Will the traumatic pictures in my mind ever fade?

My husband of 30 years died on November 10th. He had a very aggressive cancer only diagnosed mid September. He was in and out of hospital 3 times but for the last 4 weeks before he died we nursed him at home with help from hospice carers and Marie Curie nurses. The cancer took away everything that was my husband: he couldn’t walk, he was incontinent and he couldn’t talk. I was exhausted physically and mentally and on the go the whole time. Often my mobile would be ringing at the same time as the landline as visitors band carers were arriving. Now I am in a quiet house with the terrible pictures going through my mind of how he suffered . I want to remember the man that he was. People keep saying the recent memories will fade. I hope so. I am hoping to have counselling and am being prescribed antidepressants. I hurt so much . I am glad however that I found this site. It does help me to know there are others in my situation. Thank you fir reading this


Dear Meseaber

I am so sorry. I did not have the experiences that you have had and can only imagine your pain. I am sure that you are already aware that Marie Curie offer bereavement support.

My husband died in a road traffic accident and I spent months awake haunted by what I imagined were his final moments. A passing motorist stayed with him until the emergency services and air ambulance arrived so I can only take something from the fact that he was not alone in his final moments. But heartbroken that I never got to say goodbye as despite the police best efforts I arrived too late.

I hope that you get the support you need and can surround yourself with trusted friends and family. Take care.

Sheila, thank you. I’m getting a lot of comfort from the posts I see in this bereavement community and they are helping with the pain I feel


Hi Meseaber
We lost my mum in April to cancer. She was only diagnosed just under 3 weeks prior to her death. She spent the last just over 2 weeks of her life in the local hospice, as she felt emotionally it would be too much for me to care for her at home in the end. So my brother and I were protected from that. As I type this now I’m weeping as I think of her care and compassion for me, even as she was facing death.

However watching her die was horrible. She was very emaciated and the day before she died as I sat next to her sleeping I felt like I was sitting next to a breathing corpse. Sorry that that is so graphic, but that is honestly what it felt like. She had a naso gastric tube insitu for those last 3 weeks, which I know irritated her at times and was catheterised. Although, we were fortunate in that she was able to speak right up til virtually the end, although her last words were, “Pain, pain, pain.” She was on two syringe drivers and was given pain relief which settled her.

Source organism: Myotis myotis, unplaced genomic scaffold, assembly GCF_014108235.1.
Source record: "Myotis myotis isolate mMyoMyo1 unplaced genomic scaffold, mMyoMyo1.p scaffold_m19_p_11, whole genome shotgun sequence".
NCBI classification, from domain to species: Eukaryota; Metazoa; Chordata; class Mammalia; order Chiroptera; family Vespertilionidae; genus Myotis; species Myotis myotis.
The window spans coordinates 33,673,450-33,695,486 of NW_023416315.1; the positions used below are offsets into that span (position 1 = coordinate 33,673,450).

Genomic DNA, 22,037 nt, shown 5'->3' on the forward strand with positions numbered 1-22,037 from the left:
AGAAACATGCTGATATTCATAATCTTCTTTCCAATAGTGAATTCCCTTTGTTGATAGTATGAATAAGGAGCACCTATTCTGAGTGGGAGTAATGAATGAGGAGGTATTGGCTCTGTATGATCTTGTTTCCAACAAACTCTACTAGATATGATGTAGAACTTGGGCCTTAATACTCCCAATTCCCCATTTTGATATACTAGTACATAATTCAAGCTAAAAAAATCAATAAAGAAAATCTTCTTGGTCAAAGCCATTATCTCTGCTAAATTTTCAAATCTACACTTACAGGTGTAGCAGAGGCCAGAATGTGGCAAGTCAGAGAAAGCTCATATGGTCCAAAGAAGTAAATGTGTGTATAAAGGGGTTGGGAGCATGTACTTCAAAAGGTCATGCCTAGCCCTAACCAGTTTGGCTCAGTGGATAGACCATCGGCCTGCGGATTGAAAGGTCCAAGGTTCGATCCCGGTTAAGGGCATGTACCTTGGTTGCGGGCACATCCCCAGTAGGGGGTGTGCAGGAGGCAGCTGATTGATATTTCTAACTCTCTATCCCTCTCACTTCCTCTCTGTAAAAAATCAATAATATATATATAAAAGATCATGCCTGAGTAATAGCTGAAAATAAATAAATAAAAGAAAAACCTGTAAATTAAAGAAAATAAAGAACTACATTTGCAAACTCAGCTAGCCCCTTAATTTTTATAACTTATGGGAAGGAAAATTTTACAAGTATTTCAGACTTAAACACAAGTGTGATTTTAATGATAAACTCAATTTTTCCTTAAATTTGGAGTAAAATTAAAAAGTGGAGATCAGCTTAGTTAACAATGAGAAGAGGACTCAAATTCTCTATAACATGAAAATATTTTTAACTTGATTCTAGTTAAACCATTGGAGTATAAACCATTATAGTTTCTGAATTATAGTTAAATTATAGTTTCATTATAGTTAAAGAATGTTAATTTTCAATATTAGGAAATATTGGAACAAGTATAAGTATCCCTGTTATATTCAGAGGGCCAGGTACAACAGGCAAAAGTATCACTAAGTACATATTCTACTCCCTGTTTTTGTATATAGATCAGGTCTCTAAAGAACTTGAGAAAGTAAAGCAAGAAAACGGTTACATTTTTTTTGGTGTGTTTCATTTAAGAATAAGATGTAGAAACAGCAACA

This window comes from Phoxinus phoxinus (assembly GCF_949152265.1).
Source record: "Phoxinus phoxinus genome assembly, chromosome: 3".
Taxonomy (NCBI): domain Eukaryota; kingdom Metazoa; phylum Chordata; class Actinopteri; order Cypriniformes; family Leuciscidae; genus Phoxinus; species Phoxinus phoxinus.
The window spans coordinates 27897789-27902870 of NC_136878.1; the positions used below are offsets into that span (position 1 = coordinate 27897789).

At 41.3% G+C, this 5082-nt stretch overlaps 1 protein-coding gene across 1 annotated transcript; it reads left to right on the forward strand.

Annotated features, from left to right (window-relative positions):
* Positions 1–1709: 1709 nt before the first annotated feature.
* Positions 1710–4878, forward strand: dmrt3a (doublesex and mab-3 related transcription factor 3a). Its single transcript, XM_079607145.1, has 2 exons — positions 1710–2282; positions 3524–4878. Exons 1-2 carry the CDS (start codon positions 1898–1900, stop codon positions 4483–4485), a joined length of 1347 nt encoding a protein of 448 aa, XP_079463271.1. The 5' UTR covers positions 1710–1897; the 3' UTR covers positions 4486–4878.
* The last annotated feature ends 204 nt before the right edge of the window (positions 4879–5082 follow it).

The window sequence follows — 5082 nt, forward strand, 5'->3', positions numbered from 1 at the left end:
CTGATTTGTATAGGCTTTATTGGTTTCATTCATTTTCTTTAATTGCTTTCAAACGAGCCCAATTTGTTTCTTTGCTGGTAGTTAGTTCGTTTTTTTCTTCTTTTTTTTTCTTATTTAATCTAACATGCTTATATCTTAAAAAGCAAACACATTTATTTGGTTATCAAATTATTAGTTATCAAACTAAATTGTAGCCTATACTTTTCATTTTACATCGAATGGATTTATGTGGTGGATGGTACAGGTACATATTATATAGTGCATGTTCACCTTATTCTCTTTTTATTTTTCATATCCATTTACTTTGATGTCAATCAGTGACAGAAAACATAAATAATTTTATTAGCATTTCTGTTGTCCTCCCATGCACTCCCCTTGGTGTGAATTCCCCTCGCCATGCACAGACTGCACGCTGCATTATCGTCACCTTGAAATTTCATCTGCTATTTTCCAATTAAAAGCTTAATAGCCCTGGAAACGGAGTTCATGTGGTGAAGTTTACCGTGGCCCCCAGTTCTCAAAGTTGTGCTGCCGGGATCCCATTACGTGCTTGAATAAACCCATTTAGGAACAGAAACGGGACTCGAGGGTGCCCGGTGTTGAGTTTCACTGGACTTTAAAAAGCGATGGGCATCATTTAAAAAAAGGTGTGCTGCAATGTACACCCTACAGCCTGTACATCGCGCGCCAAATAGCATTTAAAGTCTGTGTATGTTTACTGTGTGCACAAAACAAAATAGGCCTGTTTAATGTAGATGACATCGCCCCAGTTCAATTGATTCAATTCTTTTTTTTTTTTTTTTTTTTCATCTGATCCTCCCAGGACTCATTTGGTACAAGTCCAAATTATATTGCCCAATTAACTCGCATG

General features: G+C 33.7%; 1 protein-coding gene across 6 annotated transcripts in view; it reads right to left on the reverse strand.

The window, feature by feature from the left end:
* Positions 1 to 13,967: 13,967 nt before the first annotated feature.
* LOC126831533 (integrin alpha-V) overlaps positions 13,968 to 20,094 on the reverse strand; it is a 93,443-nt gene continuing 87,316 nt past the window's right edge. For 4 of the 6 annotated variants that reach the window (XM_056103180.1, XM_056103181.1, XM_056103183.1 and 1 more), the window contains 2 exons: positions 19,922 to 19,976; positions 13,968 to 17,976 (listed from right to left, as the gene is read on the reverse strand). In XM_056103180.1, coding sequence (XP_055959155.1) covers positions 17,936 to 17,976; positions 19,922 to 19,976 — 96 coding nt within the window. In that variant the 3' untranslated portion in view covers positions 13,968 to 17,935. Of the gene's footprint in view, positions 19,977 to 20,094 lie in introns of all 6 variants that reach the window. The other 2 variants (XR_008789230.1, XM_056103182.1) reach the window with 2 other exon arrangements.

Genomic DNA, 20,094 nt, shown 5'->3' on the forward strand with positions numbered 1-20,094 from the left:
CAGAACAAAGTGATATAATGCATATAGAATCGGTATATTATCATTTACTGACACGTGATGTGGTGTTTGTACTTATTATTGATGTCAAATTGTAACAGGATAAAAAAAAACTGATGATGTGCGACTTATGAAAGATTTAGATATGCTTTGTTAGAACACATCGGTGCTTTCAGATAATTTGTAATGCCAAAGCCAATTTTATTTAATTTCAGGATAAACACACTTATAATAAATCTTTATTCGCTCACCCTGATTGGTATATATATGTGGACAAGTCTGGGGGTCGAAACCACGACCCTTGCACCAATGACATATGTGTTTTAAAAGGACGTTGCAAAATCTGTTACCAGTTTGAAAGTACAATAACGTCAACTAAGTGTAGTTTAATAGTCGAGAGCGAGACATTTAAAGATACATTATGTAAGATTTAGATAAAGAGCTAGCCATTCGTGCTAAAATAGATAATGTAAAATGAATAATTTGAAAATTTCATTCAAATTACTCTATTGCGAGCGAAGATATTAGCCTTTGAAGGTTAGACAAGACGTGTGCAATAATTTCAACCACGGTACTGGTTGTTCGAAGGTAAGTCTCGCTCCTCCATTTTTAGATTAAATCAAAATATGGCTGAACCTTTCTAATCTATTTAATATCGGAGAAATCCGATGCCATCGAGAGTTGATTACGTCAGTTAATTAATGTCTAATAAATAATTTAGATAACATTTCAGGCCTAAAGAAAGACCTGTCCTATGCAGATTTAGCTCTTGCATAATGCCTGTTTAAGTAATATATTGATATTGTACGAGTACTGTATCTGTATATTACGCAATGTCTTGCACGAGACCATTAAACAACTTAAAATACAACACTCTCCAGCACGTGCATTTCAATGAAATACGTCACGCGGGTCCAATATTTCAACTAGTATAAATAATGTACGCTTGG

The last week of her life she really didn’t want to be here and on Good Friday, (she died on Easter Sunday), got very distressed saying that she didn’t want to be here and was in pain, and they had to sedate her and give her pain relief. I was fortunate in that I missed that episode, although my brother witnessed it. I arrived just after they’d sedated her.

I remember after the funeral we had a few people back to her house and we put her service card on display. Looking at the photos we’d chosen for her card all I could see was her emaciated body lying in the hospice bed, which I shared with my brother. And he said, “Remember her like this.” It took a little while, but now I remember her as she was when she was healthy, and I’m sure that the same will be true of your memories of your husband. Give it time. What helped me was seeing a couple of videos of her on her phone. My nephew’s wife had asked everyone to make videos for their son’s fourth birthday as he couldn’t have a party. And seeing that video from last year, which she’d made when she was well and happy helped me. But in time I’m sure the awful memories of how your husband was at the end will fade.

Take care and be kind to yourself.

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Hi Meseaber

Sorry for your loss of your husband.
Caring for a loved one at ‘end of life’ is truly the most awful, difficult, emotional and exhausting thing you can do.
Nothing can prepare you for it.
You did an enormously great thing, you should be proud of yourself.

I hate Cancer too.


Thank you. Cancer is such a terrible, terrible thing. You’re right that eventually I will find comfort from videos but not yet. At the moment I just want the impossible and that’s to have him back and to have our life together

I really had no idea how awful it would be . Years ago I had helped to look after my dad who had pancreatic cancer but awful as that was this was so many times worse. Thank you for your kind words.

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